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Use of Twitter data to improve Zika virus surveillance in the United States during the 2016 epidemic.



Zika virus (ZIKV) is an emerging mosquito-borne arbovirus that can produce serious public health consequences. In 2016, ZIKV caused an epidemic in many countries around the world, including the United States. ZIKV surveillance and vector control is essential to combating future epidemics. However, challenges relating to the timely publication of case reports significantly limit the effectiveness of current surveillance methods. In many countries with poor infrastructure, established systems for case reporting often do not exist. Previous studies investigating the H1N1 pandemic, general influenza and the recent Ebola outbreak have demonstrated that time- and geo-tagged Twitter data, which is immediately available, can be utilized to overcome these limitations.


In this study, we employed a recently developed system called Cloudberry to filter a random sample of Twitter data to investigate the feasibility of using such data for ZIKV epidemic tracking on a national and state (Florida) level. Two auto-regressive models were calibrated using weekly ZIKV case counts and zika tweets in order to estimate weekly ZIKV cases 1 week in advance.


While models tended to over-predict at low case counts and under-predict at extreme high counts, a comparison of predicted versus observed weekly ZIKV case counts following model calibration demonstrated overall reasonable predictive accuracy, with an R2 of 0.74 for the Florida model and 0.70 for the U.S.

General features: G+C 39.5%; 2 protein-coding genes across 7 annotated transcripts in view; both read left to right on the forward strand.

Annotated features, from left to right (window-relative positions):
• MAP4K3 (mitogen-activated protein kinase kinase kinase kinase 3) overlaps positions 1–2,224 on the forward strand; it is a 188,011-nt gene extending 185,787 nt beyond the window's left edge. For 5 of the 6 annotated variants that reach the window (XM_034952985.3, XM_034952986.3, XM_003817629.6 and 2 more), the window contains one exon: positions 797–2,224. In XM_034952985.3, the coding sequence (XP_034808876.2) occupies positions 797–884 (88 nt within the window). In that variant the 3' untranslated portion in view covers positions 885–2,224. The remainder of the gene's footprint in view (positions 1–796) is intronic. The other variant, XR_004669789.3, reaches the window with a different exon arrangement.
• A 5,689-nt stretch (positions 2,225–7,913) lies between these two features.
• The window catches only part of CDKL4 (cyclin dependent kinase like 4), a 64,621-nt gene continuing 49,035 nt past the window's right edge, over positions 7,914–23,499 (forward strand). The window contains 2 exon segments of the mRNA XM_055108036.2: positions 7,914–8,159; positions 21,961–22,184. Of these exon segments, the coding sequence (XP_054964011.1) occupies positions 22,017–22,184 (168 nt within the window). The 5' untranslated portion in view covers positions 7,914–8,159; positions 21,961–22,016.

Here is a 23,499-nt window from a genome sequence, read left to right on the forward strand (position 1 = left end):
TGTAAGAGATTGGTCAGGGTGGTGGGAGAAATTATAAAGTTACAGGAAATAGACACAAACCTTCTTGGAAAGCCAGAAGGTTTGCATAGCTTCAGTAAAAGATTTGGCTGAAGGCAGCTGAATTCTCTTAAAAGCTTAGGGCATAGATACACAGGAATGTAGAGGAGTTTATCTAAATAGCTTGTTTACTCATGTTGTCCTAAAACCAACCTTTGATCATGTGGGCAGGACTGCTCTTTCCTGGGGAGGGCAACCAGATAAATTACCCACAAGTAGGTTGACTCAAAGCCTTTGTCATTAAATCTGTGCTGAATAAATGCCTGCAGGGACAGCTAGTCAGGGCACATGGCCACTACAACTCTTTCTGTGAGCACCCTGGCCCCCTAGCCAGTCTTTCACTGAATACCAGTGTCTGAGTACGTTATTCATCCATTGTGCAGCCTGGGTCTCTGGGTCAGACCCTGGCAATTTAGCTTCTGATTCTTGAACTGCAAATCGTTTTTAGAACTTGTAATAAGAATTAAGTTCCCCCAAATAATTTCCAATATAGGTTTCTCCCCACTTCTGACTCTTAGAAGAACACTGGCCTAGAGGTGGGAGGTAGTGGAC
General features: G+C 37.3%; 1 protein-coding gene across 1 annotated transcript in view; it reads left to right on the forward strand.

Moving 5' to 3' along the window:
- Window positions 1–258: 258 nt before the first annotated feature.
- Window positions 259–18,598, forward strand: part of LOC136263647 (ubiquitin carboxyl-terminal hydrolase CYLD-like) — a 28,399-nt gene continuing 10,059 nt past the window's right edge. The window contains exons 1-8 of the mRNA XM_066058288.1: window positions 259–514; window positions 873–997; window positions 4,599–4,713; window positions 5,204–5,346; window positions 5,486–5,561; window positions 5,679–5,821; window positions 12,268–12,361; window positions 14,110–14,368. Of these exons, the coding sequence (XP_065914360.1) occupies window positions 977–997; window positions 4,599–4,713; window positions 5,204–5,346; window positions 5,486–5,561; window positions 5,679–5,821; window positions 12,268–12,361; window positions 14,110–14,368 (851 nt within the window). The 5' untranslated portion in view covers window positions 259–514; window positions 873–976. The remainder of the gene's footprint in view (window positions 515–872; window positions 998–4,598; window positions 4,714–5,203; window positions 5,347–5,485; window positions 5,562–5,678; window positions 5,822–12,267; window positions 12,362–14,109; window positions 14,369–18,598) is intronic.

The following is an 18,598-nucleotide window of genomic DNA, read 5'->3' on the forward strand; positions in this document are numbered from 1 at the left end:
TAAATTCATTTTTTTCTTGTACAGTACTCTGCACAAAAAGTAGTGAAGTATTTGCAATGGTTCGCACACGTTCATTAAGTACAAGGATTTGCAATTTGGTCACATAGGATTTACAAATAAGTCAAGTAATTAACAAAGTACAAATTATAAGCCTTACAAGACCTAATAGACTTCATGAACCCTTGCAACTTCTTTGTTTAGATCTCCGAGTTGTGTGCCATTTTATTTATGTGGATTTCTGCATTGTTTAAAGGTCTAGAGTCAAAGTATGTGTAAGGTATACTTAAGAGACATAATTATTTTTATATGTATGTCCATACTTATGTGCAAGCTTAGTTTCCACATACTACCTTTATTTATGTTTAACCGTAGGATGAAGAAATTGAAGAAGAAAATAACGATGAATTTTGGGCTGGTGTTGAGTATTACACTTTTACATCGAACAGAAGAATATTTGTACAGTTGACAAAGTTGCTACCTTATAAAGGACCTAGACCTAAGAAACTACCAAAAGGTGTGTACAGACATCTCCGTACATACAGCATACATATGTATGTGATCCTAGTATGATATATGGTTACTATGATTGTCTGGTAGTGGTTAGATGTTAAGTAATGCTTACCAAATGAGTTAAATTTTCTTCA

Time-series analysis of predicted and observed ZIKV cases following internal cross-validation exhibited very similar patterns, demonstrating reasonable model performance. Spatially, the distribution of cumulative ZIKV case counts (local- & travel-related) and zika tweets across all 50 U.S. states showed a high correlation (r = 0.73) after adjusting for population.


This study demonstrates the value of utilizing Twitter data for the purposes of disease surveillance. This is of high value to epidemiologist and public health officials charged with protecting the public during future outbreaks.

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